Susan Kinchen’s home on Meadow Lane in Hitchcock was swamped six months ago when Hurricane Harvey’s floods pushed 2 feet of water into it. She had to climb through a window to escape because pressure prevented her from opening the door.
On Tuesday, Kinchen’s house was full again, but with volunteers working diligently to rebuild her home from floor to ceiling.
The plan was to get her back into her home by the end of the month.
“I am beyond excited,” Kinchen said about the group of eight that were in the home. “I just feel so humbled and so blessed. If they can’t cheer your heart, there’s something wrong with your heart.”
This week, during the first spring break since Hurricane Harvey, thousands of volunteers have come to Galveston County and surrounding areas to participate in what one group is calling the largest volunteer effort of its kind in U.S. history.
The volunteer effort was organized by the 4B Disaster Response Network, a local faith-based relief group organized after Harvey made landfall, and by Eight Days of Hope, a national Christian nonprofit group that organizes mission trips.
Aaron Sanders, a pastor at Galveston’s Coastal Community Church and a member of the disaster network board, said efforts to organize a large volunteer surge had been underway since the days immediately after Hurricane Harvey.
“This is the largest home rebuild ever in U.S. history,” Sanders said. “There’s never been anything on this scale. We dream big.”
Owners of about 1,500 homes have signed up with the network for assistance, Sanders said. Volunteers will be working in every city in the county over the next two weeks.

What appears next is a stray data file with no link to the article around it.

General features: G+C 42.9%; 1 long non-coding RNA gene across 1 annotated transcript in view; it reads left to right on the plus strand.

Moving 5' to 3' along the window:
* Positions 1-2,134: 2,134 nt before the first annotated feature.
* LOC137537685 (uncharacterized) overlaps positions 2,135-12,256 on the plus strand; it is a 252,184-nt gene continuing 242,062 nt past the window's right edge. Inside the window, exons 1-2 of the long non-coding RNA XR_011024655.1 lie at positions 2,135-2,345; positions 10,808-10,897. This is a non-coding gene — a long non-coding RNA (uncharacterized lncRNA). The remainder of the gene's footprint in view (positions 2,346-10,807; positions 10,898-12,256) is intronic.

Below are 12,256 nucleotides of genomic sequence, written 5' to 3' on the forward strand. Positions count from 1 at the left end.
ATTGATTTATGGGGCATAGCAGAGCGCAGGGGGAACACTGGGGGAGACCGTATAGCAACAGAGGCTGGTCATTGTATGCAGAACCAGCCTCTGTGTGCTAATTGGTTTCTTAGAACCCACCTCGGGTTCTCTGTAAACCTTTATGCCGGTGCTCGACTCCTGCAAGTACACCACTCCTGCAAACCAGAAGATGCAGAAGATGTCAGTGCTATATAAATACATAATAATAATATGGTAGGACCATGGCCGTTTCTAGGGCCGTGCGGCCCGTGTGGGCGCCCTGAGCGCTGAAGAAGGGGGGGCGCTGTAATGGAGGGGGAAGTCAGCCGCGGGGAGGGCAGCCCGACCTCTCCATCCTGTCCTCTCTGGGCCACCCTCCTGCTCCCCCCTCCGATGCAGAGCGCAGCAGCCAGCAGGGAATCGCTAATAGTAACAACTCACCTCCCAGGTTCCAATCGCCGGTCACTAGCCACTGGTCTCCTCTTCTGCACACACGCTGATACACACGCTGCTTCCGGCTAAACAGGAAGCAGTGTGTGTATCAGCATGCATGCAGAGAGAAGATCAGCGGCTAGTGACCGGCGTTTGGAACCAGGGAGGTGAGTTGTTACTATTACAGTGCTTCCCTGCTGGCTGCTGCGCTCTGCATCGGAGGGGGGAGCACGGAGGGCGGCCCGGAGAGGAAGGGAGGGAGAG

The work includes everything from installing cabinets and flooring to mucking out homes that haven’t been touched since Harvey, to making repairs to a Little League field in Dickinson.
The volunteers include skilled laborers, who can do things such as installing wiring and cabinets, Sanders said. The less skilled, but equally willing, have plenty of other work to do.
The volunteers include groups and people from 47 states and three countries, Sanders said.
Myles VanTimmeren and his girlfriend drove 20 hours from Coopersville, Mich., to participate in the work week. A subcontractor by trade, he said he felt compelled by his faith to help people affected by Hurricane Harvey.
“I didn’t really have an excuse to not come,” VanTimmeren said. “It was the worst hurricane in my lifetime; it was complete devastation. These people needed help.”
Other volunteers came from closer by.
Josh Porter, a junior at Texas A&M University at Galveston, was using his spring break from classes to volunteer. He thought the volunteer work was worth missing out on some relaxation time.
“I want to be around people that are positive influences and help me to get in the right mindset getting back into the school year,” Porter said.
The network hopes to have repairs done to some 600 homes by the end of the two-week spring break period, Sanders said. But the group also anticipates hosting volunteer groups to do Hurricane Harvey repair work for years to come.